When I lead a chocolate safari® I always try to find a chocolate museum to visit I cover history of chocolate but a local slant is always good and gives my clients a chance to learn visually too.
History of chocolate in Amsterdam
The Olmec's were the first to come up with that genius idea to grind cocoa beans with water and different herbs and spices.
It was made it into a bitter drink they named xoco-atl (meaning ‘bitter water’). That would make you braver, stronger, smarter and better in bed.
When the Spaniards brought it to Europe, it didn’t take long before the bitter cocoa drink conquered the whole continent including the Netherlands.
the name all Duch people associate with chocolate is Van Houten. C.J. Van Houten (1828) revolutionised chocolate making by inventing a technique "Dutch process chocolate". He is also credited with introducing a method for pressing the fat (cocoa butter) from roasted cocoa beans, though this was in fact his father, Casparus van Houten's invention. both these gave a drink that was easier to digest and more tasty, while also making it possible to produce cocoa powder and chocolate bars we all know and love today.
Amsterdam chocolate factory
Korff was one of the first companies to make chocolate, starting in 1811 grinding beans using a windmill located on Spaarndammerdijk.
Eventually the chocolate factories of Korff were sold to Cargill in 1986
Most of Europes cocoa comes into Hollands ports before being moved to the chocolate makers of Europe, but Amsterdams Chocolate makers have been and are still in my opinion unfairly underrated, in favour of nearby chocolate neighbours, Brussels, Bruges and Paris.
But tucked away in some these old canal side trading houses you will find some of the continents best chocolatiers.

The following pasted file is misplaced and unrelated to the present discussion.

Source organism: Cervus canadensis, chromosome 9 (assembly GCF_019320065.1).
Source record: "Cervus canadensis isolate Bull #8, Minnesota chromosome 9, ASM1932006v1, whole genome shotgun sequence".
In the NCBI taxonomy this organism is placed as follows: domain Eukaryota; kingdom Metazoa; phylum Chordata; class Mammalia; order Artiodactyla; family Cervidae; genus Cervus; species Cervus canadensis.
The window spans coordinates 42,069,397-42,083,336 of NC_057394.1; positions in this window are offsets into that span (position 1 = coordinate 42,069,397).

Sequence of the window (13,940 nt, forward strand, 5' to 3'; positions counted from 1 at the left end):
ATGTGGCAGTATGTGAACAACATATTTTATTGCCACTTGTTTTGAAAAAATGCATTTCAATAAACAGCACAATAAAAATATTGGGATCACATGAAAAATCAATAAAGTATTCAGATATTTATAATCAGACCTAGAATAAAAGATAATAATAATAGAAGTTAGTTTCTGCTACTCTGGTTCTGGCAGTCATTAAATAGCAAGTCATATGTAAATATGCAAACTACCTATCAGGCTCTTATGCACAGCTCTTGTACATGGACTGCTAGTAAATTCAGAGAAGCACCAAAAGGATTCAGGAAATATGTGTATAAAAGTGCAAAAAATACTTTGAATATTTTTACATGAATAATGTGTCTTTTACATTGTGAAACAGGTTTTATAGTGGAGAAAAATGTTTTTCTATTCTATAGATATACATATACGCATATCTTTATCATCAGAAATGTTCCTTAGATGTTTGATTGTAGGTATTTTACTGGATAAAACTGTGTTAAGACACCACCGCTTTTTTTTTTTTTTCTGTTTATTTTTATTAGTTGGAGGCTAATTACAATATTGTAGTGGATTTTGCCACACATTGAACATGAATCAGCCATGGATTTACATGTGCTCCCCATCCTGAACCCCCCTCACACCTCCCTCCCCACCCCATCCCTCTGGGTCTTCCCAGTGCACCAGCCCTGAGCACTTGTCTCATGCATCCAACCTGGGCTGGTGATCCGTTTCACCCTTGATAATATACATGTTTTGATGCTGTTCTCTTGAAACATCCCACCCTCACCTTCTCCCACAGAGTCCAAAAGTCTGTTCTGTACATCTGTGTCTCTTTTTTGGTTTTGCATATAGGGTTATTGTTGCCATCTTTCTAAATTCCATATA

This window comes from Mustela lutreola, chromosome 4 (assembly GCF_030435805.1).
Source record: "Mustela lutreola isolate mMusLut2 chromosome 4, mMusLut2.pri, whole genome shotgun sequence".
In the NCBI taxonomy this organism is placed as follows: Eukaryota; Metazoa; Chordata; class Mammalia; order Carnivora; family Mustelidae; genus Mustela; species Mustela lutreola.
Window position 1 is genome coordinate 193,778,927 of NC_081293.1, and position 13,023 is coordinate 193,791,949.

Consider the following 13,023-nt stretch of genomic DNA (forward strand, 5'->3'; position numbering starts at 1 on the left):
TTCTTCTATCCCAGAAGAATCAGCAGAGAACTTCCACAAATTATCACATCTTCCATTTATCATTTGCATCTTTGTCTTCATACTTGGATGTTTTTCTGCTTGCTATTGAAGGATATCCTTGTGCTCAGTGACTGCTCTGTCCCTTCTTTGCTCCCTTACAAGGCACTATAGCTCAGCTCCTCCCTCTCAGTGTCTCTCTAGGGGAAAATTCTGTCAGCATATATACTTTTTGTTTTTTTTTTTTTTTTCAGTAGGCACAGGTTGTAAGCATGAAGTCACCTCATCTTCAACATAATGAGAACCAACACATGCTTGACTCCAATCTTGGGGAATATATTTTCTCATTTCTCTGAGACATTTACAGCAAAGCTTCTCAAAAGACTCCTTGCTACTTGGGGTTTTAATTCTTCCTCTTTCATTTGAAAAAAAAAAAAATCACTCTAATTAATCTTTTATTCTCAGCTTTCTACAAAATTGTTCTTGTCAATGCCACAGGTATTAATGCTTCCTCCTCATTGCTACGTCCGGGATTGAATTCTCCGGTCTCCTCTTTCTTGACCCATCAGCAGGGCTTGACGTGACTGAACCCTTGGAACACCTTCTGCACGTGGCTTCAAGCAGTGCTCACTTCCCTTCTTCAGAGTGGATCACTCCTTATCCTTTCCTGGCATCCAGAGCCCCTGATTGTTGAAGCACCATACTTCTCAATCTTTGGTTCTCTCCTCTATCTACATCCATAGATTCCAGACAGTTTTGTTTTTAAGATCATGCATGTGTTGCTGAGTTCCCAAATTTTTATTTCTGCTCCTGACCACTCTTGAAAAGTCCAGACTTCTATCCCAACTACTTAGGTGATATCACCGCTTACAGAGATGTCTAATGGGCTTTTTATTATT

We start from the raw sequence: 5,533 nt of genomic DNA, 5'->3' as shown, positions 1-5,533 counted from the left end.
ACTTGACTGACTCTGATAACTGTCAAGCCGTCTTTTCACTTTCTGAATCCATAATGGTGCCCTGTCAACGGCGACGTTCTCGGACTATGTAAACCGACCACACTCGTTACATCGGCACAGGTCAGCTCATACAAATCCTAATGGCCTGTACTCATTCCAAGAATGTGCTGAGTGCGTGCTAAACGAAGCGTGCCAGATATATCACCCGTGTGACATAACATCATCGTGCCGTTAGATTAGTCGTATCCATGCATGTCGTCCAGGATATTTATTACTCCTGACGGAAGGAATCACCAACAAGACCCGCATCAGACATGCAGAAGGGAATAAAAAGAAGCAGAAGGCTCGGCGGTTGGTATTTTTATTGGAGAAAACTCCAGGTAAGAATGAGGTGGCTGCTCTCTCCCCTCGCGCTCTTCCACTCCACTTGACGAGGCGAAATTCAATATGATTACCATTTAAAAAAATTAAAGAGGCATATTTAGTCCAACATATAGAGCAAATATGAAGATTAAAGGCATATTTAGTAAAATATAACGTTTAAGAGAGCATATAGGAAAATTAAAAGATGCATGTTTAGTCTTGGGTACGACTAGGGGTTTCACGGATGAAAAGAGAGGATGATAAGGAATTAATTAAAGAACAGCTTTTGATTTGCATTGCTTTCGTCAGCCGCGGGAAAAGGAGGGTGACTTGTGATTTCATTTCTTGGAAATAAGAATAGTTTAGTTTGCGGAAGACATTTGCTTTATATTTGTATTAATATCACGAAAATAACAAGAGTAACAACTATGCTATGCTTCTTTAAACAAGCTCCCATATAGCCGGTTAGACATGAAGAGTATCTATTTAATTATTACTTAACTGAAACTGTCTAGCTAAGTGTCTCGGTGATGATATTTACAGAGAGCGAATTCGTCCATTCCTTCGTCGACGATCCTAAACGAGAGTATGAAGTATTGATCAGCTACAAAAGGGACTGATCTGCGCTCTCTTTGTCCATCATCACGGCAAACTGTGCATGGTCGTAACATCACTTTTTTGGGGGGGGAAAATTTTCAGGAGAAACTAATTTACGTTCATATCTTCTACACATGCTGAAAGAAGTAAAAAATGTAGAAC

Every spring there is a chocolate festival, Chocoa, attended by grower makers and lovers of chocolate and the Cacaomuseum,
Amsterdam is destined to become the next melting centre for chocolate lovers. But the proof is in the truffles :
Try some of these makers and shops to begin with.
ADDRESS: Singel 184, 1016 AA Amsterdam, Netherlands
PHONE +31 20 427 8341
Puccini Bomboni is one of Amsterdam's most celebrated chocolate shops and a great place to start a chocolate safari in the Dutch capital.
Puccini Bomboni's trademark large bonbons are seasoned with flavours from spirits, liqueurs to fruit, nuts, and Asian spices.
Cream and pure, milk, white, or dark chocolate are the main ingredients along with additions like figs, ginger, cognac, coffee, cranberry, pecans, and Cointreau,
Shape and appearance count, too, and every type has its own signature look.
ADDRESS: Oudekerksplein 17, 1012 GX Amsterdam
If you're looking for an "explosion of flavour" then Ganache in the heart of Amsterdam would be a prime choice.
Their USPis that they use edible flowers as an ingredient, and they make sure their chocolates are bite-size so that you can experience those flavours in one go with a burst.
Their Flower Power truffles use real fruits, flowers and the finest of spices. The Duindoorn Korenbloem (Seabuckthorn Cornflower) will leave your palate with a memorable first impression.